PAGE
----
Arteaga knew going into the fall that he would have to find a new starting rotation to replace departed stars Brian Van Belle, Chris McMahon and Slade Cecconi. Much like Van Belle did in 2019, Regalado came out of nowhere to catch the attention of his coaches in the fall and inserted himself in the mix for a starting rotation spot.

“He put himself in position to be one of our starters,” Arteaga said. “I’m not going to say I didn’t expect him to do well or as well, but he exceeded my expectations a little bit and he earned the right to come back in the spring and compete for one of those four starting roles. Normally when we come back in the spring, we will have six guys competing for the four spots, but this year we have eight guys competing for the four spots. A guy like Regalado kind of forced the hand with how he pitched in the fall.”

DiMare agrees that Regalado has earned the right to compete for a spot as a starter, but knows that the most important thing for Regalado is an ability to consistently retire batters regardless of his role.

“You’ve got to get people out, that’s the bottom line. The more people you get out, the higher your role and more important your role is going to be,” DiMare said. “J.D. and I talk all the time and we don’t know what our rotation is. It’s not like last year where we had an idea and it was three guys and we just got to figure out who’s one two and three. There’s a mix of guys that can be in the rotation and he’s one of them. And then guys that don’t make the rotation, then those other guys have to be guys that take the role in the bullpen, which is important here at Miami and at every level because nobody throws complete games anymore. We’ve never been a program that allowed guys to throw complete games, so we go to the bullpen and those are the guys that have the ball in their hands at the end of the game. Well, that’s a pretty important time of the game when you’re trying to finish and win games, which was a problem for us in 2019.

“Nick is just coming in as a freshman and he’s trying to prove himself and whatever role that he gets, I’m sure he’ll accept,” DiMare continued. “Right now, he’s one of a number of guys that are in the mix to be a starter. At the end of the day, the more you get people out, the more you’re going to pitch and it’s going to be in very, very important times in the game.”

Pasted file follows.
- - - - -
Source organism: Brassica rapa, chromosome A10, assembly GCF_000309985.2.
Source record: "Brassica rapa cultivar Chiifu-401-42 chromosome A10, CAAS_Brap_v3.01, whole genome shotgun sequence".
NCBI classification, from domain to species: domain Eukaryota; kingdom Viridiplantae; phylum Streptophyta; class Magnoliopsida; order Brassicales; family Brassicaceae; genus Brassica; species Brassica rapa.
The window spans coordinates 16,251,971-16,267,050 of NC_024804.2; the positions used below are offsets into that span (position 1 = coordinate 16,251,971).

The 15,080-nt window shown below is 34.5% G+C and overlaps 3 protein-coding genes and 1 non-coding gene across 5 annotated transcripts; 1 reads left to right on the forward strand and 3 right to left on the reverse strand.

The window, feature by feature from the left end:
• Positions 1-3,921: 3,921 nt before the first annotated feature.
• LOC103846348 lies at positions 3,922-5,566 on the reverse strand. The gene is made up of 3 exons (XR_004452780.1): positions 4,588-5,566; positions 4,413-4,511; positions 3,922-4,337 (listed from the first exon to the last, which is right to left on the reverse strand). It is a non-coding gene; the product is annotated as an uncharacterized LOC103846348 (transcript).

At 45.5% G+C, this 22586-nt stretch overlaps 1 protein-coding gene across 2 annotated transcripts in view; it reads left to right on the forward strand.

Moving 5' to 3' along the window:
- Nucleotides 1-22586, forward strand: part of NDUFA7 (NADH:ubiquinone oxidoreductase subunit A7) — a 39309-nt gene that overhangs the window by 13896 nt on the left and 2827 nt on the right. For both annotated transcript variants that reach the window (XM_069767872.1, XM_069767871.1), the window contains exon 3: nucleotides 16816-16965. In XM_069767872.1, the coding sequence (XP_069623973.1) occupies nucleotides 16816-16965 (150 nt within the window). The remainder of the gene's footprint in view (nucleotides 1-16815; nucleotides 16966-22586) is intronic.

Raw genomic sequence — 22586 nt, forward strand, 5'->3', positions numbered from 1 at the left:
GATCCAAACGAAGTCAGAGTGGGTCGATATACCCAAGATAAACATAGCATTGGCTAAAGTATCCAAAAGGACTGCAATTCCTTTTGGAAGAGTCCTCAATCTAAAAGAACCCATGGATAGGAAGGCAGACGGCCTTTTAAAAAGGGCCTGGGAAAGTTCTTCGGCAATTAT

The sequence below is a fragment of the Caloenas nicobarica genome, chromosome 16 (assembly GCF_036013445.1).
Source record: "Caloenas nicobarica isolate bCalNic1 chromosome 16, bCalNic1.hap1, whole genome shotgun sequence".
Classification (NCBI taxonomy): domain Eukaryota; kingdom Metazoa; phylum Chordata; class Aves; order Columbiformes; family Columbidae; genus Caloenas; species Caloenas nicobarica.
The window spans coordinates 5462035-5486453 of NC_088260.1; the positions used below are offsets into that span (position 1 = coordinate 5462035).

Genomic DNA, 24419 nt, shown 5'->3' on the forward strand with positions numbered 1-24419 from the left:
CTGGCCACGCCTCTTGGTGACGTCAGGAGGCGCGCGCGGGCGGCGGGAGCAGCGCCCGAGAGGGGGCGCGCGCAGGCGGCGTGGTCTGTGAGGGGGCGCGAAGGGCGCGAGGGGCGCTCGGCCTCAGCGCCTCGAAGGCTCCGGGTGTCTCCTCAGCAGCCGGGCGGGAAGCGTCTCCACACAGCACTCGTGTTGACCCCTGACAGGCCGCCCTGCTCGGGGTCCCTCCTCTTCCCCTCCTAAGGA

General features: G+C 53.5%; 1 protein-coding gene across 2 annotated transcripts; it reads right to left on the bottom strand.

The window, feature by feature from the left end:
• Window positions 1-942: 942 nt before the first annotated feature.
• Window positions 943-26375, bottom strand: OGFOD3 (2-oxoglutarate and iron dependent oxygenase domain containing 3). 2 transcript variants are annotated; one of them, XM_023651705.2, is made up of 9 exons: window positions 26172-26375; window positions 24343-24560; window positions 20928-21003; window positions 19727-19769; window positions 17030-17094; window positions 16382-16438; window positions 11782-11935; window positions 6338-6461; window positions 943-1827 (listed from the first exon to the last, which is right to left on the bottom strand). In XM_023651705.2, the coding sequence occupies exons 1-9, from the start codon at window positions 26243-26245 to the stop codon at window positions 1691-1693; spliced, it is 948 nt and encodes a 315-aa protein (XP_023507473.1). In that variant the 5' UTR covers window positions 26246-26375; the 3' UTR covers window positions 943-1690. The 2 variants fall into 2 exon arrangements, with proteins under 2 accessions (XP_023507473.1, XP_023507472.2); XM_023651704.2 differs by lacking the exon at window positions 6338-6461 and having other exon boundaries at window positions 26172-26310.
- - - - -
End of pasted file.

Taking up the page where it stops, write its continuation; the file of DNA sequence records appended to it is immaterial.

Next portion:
Like many younger players, Regalado has professionals that he tries to emulate on the mound. While he may not be a power pitcher like Justin Verlander, Regalado believes he shares a similar mentality and approach to pitching with the two-time Cy Young Award winner.

“I like the way he pitches and his determination on the mound,” Regalado said. “He doesn’t fear anyone. He just pounds the strike zone and that’s the way I like to pitch.”

Regalado’s mentality on the mound and determination to continually improve helped him in the fall, but so did his development as a pitcher. Working with Arteaga, the right-hander refined some of his off-speed pitches and saw immediate results.

“I had a slider before I got here, but me and J.D. have worked on it and made some adjustments to it,” Regalado said. “So, now I throw a slider that’s kind of like a slider/cutter and a changeup that we developed. Those two pitches really worked for me this fall, especially the slider/cutter.”

With improved secondary pitches and a two-seamer that has proven very effective throughout his career, Regalado has a bevy of offerings to attack hitters with and that has helped him as he prepares for his first season of college baseball.

“Having a variety of pitches benefits me because I’m not a guy that throws 96 or 97 miles-per-hour, so I need movement in my pitches,” Regalado said. “I’m able to throw a lot of different pitches in different counts and situations so it benefits me to have several pitches in my arsenal to get batters out.”